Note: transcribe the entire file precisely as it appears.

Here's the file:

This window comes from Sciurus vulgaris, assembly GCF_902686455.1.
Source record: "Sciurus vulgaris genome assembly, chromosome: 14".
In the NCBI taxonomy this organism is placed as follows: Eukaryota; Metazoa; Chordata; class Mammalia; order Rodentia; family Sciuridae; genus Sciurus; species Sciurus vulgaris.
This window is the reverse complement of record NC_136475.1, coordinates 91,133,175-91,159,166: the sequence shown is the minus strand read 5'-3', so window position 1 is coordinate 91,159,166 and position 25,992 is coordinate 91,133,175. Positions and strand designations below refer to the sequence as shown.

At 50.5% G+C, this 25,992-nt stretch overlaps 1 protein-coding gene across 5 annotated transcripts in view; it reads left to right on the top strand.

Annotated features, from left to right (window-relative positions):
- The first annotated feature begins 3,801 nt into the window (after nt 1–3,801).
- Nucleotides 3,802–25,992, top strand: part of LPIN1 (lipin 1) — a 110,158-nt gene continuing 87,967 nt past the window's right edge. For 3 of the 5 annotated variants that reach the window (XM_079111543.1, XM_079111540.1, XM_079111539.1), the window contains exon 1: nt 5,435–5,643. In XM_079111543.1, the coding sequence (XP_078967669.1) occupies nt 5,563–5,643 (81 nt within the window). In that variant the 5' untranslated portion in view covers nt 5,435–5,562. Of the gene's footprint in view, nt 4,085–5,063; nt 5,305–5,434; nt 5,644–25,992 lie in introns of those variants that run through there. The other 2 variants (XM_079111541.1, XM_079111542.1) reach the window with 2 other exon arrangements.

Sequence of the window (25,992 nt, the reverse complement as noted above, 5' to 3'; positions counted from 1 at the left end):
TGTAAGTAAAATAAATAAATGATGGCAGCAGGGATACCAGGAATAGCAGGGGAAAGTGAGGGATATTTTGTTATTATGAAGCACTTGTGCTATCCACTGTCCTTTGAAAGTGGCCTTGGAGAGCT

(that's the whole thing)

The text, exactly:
This window comes from Sciurus vulgaris, assembly GCF_902686455.1.
Source record: "Sciurus vulgaris genome assembly, chromosome: 14".
In the NCBI taxonomy this organism is placed as follows: Eukaryota; Metazoa; Chordata; class Mammalia; order Rodentia; family Sciuridae; genus Sciurus; species Sciurus vulgaris.
This window is the reverse complement of record NC_136475.1, coordinates 91,133,175-91,159,166: the sequence shown is the minus strand read 5'-3', so window position 1 is coordinate 91,159,166 and position 25,992 is coordinate 91,133,175. Positions and strand designations below refer to the sequence as shown.

At 50.5% G+C, this 25,992-nt stretch overlaps 1 protein-coding gene across 5 annotated transcripts in view; it reads left to right on the top strand.

Annotated features, from left to right (window-relative positions):
- The first annotated feature begins 3,801 nt into the window (after nt 1–3,801).
- Nucleotides 3,802–25,992, top strand: part of LPIN1 (lipin 1) — a 110,158-nt gene continuing 87,967 nt past the window's right edge. For 3 of the 5 annotated variants that reach the window (XM_079111543.1, XM_079111540.1, XM_079111539.1), the window contains exon 1: nt 5,435–5,643. In XM_079111543.1, the coding sequence (XP_078967669.1) occupies nt 5,563–5,643 (81 nt within the window). In that variant the 5' untranslated portion in view covers nt 5,435–5,562. Of the gene's footprint in view, nt 4,085–5,063; nt 5,305–5,434; nt 5,644–25,992 lie in introns of those variants that run through there. The other 2 variants (XM_079111541.1, XM_079111542.1) reach the window with 2 other exon arrangements.

Sequence of the window (25,992 nt, the reverse complement as noted above, 5' to 3'; positions counted from 1 at the left end):
TGTAAGTAAAATAAATAAATGATGGCAGCAGGGATACCAGGAATAGCAGGGGAAAGTGAGGGATATTTTGTTATTATGAAGCACTTGTGCTATCCACTGTCCTTTGAAAGTGGCCTTGGAGAGCT